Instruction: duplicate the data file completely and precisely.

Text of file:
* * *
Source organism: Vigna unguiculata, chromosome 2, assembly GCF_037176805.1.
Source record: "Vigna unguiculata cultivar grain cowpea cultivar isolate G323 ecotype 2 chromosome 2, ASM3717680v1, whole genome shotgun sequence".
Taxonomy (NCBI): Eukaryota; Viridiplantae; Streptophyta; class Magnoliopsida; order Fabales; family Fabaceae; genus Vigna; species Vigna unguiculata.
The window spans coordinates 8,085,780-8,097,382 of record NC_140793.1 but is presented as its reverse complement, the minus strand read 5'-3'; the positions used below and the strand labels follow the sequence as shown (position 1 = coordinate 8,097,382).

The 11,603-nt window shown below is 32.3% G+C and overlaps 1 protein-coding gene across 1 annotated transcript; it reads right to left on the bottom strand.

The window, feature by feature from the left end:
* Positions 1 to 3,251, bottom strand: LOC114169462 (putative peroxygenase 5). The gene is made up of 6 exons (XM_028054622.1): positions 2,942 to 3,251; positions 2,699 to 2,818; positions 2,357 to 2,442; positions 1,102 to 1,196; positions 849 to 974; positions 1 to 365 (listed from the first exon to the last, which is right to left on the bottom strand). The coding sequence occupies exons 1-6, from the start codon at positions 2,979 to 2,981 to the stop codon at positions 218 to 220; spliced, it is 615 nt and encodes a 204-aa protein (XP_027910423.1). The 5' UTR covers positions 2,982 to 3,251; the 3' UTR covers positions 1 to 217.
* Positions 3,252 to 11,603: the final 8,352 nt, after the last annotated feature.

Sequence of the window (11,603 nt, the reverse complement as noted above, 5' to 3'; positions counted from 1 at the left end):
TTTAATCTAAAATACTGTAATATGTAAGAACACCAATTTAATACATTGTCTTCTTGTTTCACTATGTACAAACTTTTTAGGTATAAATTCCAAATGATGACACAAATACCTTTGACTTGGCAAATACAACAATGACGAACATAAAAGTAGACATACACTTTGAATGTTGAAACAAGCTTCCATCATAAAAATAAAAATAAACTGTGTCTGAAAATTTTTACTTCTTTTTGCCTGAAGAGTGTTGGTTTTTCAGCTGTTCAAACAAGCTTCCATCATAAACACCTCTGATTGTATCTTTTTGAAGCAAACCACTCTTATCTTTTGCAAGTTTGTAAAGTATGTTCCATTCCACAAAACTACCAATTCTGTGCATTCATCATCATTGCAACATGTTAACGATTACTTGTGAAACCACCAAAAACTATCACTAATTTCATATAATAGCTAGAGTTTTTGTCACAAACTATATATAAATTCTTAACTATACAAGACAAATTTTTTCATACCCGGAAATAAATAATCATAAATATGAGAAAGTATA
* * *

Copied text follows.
Source organism: Vigna unguiculata, chromosome 2, assembly GCF_037176805.1.
Source record: "Vigna unguiculata cultivar grain cowpea cultivar isolate G323 ecotype 2 chromosome 2, ASM3717680v1, whole genome shotgun sequence".
Taxonomy (NCBI): Eukaryota; Viridiplantae; Streptophyta; class Magnoliopsida; order Fabales; family Fabaceae; genus Vigna; species Vigna unguiculata.
The window spans coordinates 8,085,780-8,097,382 of record NC_140793.1 but is presented as its reverse complement, the minus strand read 5'-3'; the positions used below and the strand labels follow the sequence as shown (position 1 = coordinate 8,097,382).

The 11,603-nt window shown below is 32.3% G+C and overlaps 1 protein-coding gene across 1 annotated transcript; it reads right to left on the bottom strand.

The window, feature by feature from the left end:
* Positions 1 to 3,251, bottom strand: LOC114169462 (putative peroxygenase 5). The gene is made up of 6 exons (XM_028054622.1): positions 2,942 to 3,251; positions 2,699 to 2,818; positions 2,357 to 2,442; positions 1,102 to 1,196; positions 849 to 974; positions 1 to 365 (listed from the first exon to the last, which is right to left on the bottom strand). The coding sequence occupies exons 1-6, from the start codon at positions 2,979 to 2,981 to the stop codon at positions 218 to 220; spliced, it is 615 nt and encodes a 204-aa protein (XP_027910423.1). The 5' UTR covers positions 2,982 to 3,251; the 3' UTR covers positions 1 to 217.
* Positions 3,252 to 11,603: the final 8,352 nt, after the last annotated feature.

Sequence of the window (11,603 nt, the reverse complement as noted above, 5' to 3'; positions counted from 1 at the left end):
TTTAATCTAAAATACTGTAATATGTAAGAACACCAATTTAATACATTGTCTTCTTGTTTCACTATGTACAAACTTTTTAGGTATAAATTCCAAATGATGACACAAATACCTTTGACTTGGCAAATACAACAATGACGAACATAAAAGTAGACATACACTTTGAATGTTGAAACAAGCTTCCATCATAAAAATAAAAATAAACTGTGTCTGAAAATTTTTACTTCTTTTTGCCTGAAGAGTGTTGGTTTTTCAGCTGTTCAAACAAGCTTCCATCATAAACACCTCTGATTGTATCTTTTTGAAGCAAACCACTCTTATCTTTTGCAAGTTTGTAAAGTATGTTCCATTCCACAAAACTACCAATTCTGTGCATTCATCATCATTGCAACATGTTAACGATTACTTGTGAAACCACCAAAAACTATCACTAATTTCATATAATAGCTAGAGTTTTTGTCACAAACTATATATAAATTCTTAACTATACAAGACAAATTTTTTCATACCCGGAAATAAATAATCATAAATATGAGAAAGTATA